As Red says, however, hope is a dangerous thing. Less than 48 hours after last week's mag went to press, it was announced that the funicular would not, in fact, be ready in time for the new ski season after all. Now, apparently, we're looking at the winter of 2022/23. Unless, of course, there are further delays, which I suppose under the circumstances it would be naive to rule out. After all, according to Highlands and Islands Enterprise (HIE) who are overseeing the repairs, one of the factors that led to the current delay was "extreme blizzards"; given that the funicular is located on the north face of a notoriously windy 4,000-foot mountain, more "extreme blizzards" would at least seem to be a possibility.

It is tempting, at times like this, to feel more inclined to agree with Red than with Andy​, o​r, indeed, with Alexander Pope: "Blessed is he who expects nothing, for he shall never be disappointed.”​ Trouble is, as anyone who has ever experienced Cairngorm on a good day will tell you, it still has the potential to be a great little ski resort. ​The Ptarmigan Bowl is a fantastic place to teach young kids to ski; the runs are a good mixture of cruisey, fast and steep; and the terrain park, while perhaps not of the world-beating standard envisaged by Matthew Spence, is still better than anyone really has the right to expect.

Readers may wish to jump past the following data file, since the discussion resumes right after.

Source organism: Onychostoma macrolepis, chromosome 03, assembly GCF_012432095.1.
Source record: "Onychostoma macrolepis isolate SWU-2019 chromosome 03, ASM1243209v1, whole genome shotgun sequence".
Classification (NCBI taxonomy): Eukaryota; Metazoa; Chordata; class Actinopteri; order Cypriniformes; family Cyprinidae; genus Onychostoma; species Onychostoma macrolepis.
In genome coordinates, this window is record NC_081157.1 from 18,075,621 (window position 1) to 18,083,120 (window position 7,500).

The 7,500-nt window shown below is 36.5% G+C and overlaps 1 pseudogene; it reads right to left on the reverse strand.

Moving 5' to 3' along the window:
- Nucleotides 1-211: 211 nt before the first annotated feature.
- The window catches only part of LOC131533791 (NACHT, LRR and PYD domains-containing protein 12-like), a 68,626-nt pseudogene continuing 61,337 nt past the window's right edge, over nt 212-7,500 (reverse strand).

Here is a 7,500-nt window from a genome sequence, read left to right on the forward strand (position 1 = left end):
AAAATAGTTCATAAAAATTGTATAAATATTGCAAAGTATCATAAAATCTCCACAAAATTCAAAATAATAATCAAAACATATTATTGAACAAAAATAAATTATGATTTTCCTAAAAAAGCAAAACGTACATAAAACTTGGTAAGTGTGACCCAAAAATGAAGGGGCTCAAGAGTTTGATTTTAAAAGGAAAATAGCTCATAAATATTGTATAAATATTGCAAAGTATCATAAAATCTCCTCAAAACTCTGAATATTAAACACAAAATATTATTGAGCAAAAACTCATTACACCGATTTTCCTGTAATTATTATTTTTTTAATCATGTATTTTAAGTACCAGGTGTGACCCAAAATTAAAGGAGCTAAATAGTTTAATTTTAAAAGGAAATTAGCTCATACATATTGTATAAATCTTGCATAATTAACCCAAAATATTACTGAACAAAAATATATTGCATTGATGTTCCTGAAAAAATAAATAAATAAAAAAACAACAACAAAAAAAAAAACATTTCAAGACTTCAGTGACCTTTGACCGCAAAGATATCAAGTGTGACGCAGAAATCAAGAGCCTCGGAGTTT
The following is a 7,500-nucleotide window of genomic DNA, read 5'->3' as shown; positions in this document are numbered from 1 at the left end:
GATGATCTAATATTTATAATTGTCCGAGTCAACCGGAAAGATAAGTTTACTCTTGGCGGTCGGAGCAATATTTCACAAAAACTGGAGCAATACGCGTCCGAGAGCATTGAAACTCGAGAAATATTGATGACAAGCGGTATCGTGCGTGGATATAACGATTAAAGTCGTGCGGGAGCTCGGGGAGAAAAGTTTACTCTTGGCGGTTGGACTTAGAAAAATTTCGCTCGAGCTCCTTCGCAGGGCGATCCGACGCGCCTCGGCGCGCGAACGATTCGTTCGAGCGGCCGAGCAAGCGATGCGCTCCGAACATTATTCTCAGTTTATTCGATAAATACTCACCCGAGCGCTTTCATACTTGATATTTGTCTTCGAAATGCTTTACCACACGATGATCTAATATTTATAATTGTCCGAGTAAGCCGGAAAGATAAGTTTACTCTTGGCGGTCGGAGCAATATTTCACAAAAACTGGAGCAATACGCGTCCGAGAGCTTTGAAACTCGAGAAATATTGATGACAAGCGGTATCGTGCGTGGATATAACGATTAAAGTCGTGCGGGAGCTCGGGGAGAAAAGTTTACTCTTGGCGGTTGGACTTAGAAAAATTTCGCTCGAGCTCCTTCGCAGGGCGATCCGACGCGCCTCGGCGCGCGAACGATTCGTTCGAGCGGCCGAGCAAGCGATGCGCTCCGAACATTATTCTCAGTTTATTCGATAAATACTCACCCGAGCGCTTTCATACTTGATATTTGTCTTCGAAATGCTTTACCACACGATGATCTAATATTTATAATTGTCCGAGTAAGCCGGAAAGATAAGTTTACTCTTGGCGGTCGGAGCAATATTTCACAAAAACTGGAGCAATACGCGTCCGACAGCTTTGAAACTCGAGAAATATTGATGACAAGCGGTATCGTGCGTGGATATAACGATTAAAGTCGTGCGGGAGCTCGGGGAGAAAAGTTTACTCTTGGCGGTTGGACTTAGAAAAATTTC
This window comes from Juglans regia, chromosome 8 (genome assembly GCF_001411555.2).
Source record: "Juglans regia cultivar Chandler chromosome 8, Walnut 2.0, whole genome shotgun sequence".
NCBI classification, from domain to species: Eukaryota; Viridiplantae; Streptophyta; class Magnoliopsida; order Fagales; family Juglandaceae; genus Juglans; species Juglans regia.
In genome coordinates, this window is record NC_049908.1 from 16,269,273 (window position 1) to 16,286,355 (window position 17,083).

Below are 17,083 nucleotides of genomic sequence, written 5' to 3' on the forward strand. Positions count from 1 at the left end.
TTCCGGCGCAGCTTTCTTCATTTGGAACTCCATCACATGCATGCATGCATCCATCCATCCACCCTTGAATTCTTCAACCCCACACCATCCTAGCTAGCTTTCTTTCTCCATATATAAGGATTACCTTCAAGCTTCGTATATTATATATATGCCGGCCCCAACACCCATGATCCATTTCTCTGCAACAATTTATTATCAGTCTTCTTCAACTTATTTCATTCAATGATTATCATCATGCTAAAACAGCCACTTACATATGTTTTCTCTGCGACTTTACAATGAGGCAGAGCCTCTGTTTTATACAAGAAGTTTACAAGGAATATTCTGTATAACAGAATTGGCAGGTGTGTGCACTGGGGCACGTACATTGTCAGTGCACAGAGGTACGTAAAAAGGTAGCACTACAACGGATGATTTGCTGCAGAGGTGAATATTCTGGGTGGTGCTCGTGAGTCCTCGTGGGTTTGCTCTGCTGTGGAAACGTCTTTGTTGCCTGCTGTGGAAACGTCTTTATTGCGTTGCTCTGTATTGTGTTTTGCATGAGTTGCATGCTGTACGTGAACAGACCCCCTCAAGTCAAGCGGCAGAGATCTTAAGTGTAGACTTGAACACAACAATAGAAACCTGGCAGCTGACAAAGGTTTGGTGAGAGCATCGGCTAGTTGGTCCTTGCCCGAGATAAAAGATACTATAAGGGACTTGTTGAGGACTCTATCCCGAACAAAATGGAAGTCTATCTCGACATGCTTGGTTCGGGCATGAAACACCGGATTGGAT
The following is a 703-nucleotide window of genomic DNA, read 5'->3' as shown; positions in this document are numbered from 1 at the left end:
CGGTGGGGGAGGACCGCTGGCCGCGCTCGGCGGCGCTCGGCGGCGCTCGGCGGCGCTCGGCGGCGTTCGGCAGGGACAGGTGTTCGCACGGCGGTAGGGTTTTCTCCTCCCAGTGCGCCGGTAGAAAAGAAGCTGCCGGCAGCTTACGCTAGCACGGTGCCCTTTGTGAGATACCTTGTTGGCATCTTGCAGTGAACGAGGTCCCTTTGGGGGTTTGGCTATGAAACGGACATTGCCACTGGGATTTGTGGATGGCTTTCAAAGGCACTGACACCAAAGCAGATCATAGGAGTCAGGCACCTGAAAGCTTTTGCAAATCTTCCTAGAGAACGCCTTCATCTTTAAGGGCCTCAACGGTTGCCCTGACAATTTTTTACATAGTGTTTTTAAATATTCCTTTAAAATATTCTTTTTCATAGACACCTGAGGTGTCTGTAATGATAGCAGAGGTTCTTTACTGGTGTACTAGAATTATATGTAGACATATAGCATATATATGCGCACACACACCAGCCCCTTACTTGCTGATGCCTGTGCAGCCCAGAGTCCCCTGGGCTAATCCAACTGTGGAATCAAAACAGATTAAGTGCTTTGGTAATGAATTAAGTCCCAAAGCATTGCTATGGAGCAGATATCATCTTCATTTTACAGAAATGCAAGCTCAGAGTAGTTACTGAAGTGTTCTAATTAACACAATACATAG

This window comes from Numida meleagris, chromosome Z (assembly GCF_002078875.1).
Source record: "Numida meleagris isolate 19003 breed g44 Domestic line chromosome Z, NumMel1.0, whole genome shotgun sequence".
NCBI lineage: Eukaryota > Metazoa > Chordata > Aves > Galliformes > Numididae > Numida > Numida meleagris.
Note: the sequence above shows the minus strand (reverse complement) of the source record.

​Some in the wild land lobby have called for the whole resort to be demolished, and the mountain allowed to return to nature; and given the borderline-farcical ​goings-on of the last few years, there must have been times when even the most die-hard Cairngorm skiers will have seen some merit in this view. However, there are good reasons not to throw in the towel just yet.

The Top Station and Ptarmigan restaurant at Cairngorm Mountain. Picture: Tim Winterburn/HIEThe Top Station and Ptarmigan restaurant at Cairngorm Mountain. Picture: Tim Winterburn/HIE
The Top Station and Ptarmigan restaurant at Cairngorm Mountain. Picture: Tim Winterburn/HIE

For one thing, the plan for razing everything to the ground doesn’t exactly represent great value for money. We now know that demolishing the funicular would have cost almost as much as repairing it, so we can safely conclude that demolishing the entire resort would be monumentally expensive. (Plus, based on past performance, we can also be fairly certain that the work would not be completed on time.)

​More importantly, though, Cairngorm and Scotland's four ​other ski hills are a powerful force for the democratisation of skiing. True, a day's skiing in Scotland isn't cheap, but it's a lot cheaper than a trip to the Alps. Start to dismantle Scotland's ski areas, and you start to put the possibility of skiing out of reach of thousands of kids who might otherwise have benefitted from all the good things it has to offer. So yes, there are still reasons to hope for better days at Cairngorm, but we might be in for a bit of a wait.